With added commentary on the Kivalina climate-change class action, Rhode Island lead paint, shareholder litigation, and Lerach, Weiss, and Scruggs. (National Journal, May 17, will rotate off page so catch it now).

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May 19 roundup

by Walter Olson on May 19, 2008

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Florida divorce lawyer Steve Miller wants your business if “you and your spouse hate each other like poison”. Just a few easy steps, and “you’re on the way to getting rid of that vermin you call a spouse.” His YouTube video is discussed by Carolyn Elefant (Aug. 30), Greedy Trial Lawyer (Sept. 2), and Jacobson Attorneys in South Africa (Aug. 31) which contributes a Flickr photo documenting a marketing effort by divorce attorneys in that country (“Cheating Bastard!”). Miller’s site is here.

The Boston Phoenix (“World of Pain”, Feb. 9) tells readers that “frankly, the primary reason” it isn’t going to run the Danish Muhammed cartoons:

Out of fear of retaliation from the international brotherhood of radical and bloodthirsty Islamists who seek to impose their will on those who do not believe as they do. …Simply stated, we are being terrorized, and as deeply as we believe in the principles of free speech and a free press, we could not in good conscience place the men and women who work at the Phoenix and its related companies in physical jeopardy. As we feel forced, literally, to bend to maniacal pressure, this may be the darkest moment in our 40-year publishing history.

Somewhere there’s probably an issue of vicarious/employer liability lurking in here — if printing the cartoons did lead to violence, the Phoenix’s owners might well end up having to pay. But of course the venerable alt-weekly’s stance is practically a profile in courage compared with that of editors, publishers, governments and university officials in many other places, including South Africa (bans publication of images), Sweden (reported to have shut down website carrying them), Canada’s Prince Edward Island (university confiscates student newspaper, edict forbids weblog comments) and so on (Michelle Malkin roundup, Feb. 9). Commentaries worth reading: Krauthammer, Kinsley, and, from a different perspective, a commenter at Andrew Sullivan’s. (More on the cartoons here and here.)

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“Fed-up with jokes that unfairly typecast them as ambulance-chasers or worse, Canada’s lawyers are considering drastic means to rehabilitate their image, including striking a truth and reconciliation task force to find out why they ‘can’t get no respect’ from the public.” Truth and reconciliation commissions came to prominence as an innovation employed in countries such as South Africa seeking to overcome highly repressive or acrimonious national pasts. Halifax lawyer Robert Patzelt, who chairs a Canadian Bar Association committee looking into the idea, said “it may be necessary to accept that the profession is far from perfect and that it may, to some extent, have contributed to some of its own image problems.” All talk of “truth commissions” aside, that last bit sure sounds like progress to us — and a decided improvement over the circle-the-wagons reaction to criticism so often adopted by organized lawyerdom in the U.S. (Cristin Schmitz, “Objection! Lawyers lament poor public image”, CanWest/Montreal Gazette, Aug. 16).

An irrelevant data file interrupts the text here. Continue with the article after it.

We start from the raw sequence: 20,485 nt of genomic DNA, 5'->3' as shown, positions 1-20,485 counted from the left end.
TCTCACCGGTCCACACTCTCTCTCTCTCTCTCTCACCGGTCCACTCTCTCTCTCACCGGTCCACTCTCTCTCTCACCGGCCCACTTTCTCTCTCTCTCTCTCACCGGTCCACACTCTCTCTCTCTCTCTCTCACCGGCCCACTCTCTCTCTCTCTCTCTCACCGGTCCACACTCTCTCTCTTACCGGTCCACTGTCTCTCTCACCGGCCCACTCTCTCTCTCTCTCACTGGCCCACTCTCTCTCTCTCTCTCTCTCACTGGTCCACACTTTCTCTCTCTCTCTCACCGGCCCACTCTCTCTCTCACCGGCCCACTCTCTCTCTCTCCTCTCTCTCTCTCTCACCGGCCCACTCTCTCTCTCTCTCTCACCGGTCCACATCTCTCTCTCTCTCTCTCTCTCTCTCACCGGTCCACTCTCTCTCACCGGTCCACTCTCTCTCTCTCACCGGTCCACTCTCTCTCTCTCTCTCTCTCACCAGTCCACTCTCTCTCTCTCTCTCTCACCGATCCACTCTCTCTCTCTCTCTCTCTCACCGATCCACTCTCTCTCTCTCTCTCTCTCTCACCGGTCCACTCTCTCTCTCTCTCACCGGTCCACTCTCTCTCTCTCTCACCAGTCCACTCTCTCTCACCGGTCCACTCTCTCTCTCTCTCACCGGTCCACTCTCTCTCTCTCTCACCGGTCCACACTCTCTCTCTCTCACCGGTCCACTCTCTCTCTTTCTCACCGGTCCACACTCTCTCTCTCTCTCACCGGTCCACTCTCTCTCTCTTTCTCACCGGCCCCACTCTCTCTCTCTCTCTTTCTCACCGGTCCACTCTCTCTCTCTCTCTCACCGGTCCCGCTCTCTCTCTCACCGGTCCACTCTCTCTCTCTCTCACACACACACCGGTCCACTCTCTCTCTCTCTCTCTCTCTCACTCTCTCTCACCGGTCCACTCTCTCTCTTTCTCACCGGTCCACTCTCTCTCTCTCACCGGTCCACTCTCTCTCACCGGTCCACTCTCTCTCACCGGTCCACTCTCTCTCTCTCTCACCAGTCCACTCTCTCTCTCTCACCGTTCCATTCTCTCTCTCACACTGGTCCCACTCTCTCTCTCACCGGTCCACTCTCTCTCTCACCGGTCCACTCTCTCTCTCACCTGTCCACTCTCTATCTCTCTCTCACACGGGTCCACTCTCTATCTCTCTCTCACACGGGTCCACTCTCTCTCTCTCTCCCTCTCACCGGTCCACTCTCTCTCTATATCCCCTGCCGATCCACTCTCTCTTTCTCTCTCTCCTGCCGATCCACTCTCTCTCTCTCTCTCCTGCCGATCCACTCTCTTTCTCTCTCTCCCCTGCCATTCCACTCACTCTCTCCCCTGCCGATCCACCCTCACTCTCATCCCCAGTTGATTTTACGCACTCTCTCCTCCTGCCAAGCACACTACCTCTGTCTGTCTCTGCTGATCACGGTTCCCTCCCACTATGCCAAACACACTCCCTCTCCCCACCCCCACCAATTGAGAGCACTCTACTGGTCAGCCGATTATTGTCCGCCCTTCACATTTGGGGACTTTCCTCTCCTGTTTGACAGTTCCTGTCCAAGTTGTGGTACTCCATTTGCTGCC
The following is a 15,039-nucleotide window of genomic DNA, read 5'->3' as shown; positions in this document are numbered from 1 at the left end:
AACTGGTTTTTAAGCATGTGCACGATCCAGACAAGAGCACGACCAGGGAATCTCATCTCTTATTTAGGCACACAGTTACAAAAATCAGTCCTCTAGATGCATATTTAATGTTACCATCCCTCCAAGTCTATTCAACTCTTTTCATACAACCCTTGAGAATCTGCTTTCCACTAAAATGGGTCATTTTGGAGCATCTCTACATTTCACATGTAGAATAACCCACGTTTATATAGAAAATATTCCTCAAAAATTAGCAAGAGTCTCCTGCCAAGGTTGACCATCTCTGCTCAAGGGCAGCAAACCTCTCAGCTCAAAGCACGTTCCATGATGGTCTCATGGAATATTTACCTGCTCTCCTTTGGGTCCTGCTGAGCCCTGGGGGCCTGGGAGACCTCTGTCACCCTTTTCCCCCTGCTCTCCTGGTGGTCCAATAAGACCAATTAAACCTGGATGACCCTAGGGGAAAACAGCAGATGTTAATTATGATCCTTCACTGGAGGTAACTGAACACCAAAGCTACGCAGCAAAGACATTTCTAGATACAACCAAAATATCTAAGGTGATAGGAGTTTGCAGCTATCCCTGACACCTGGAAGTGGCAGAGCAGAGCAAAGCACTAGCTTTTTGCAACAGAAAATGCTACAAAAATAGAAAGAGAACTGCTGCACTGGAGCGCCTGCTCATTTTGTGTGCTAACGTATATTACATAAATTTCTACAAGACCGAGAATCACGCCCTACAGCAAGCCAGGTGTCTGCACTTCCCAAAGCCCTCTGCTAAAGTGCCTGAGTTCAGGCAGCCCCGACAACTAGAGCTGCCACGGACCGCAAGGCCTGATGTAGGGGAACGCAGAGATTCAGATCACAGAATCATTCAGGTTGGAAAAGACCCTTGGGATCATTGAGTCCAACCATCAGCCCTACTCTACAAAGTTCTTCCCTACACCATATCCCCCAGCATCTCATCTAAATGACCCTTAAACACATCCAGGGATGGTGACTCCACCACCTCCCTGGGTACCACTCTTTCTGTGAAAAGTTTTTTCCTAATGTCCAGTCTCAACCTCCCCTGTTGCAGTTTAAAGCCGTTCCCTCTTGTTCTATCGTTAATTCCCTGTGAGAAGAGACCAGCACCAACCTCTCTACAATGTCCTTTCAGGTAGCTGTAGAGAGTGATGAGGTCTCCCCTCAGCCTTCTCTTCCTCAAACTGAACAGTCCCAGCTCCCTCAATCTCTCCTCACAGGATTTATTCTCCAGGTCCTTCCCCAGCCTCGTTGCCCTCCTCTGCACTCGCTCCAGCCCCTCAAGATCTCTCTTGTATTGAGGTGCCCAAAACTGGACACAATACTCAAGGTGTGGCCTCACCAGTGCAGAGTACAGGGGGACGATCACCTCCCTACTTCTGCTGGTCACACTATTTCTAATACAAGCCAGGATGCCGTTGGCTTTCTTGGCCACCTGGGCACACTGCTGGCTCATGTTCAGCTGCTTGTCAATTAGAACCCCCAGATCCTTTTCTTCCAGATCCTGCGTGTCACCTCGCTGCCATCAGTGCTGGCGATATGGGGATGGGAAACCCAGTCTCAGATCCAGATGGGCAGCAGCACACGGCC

Updating our Aug. 8, 2003 post (and links from there): “Lawsuits seeking more than $400 billion in damages from US corporations for victims of apartheid in South Africa were tossed out [Nov. 30] by a federal judge who said the claims bordered on the frivolous.” (Boston.com/AMABoston, Dec. 1; David Teather, “Apartheid court case dismissed”, Guardian (UK), Nov. 30; Mark Hamblett, “Businesses Win End to Multiple Apartheid Suits”, New York Law Journal, Dec. 1). The South African government, along with former South African president Nelson Mandela, had strongly opposed the suits. (Jonathan Ancer, “Activists hit out at ‘reactionary’ government”, Independent Online (South Africa), Dec. 7). The U.S. Council for International Business was of course pleased. Brandon Hamber has a weblog and site supporting the apartheid reparations claims.

Diving’s decline

by Walter Olson on September 6, 2004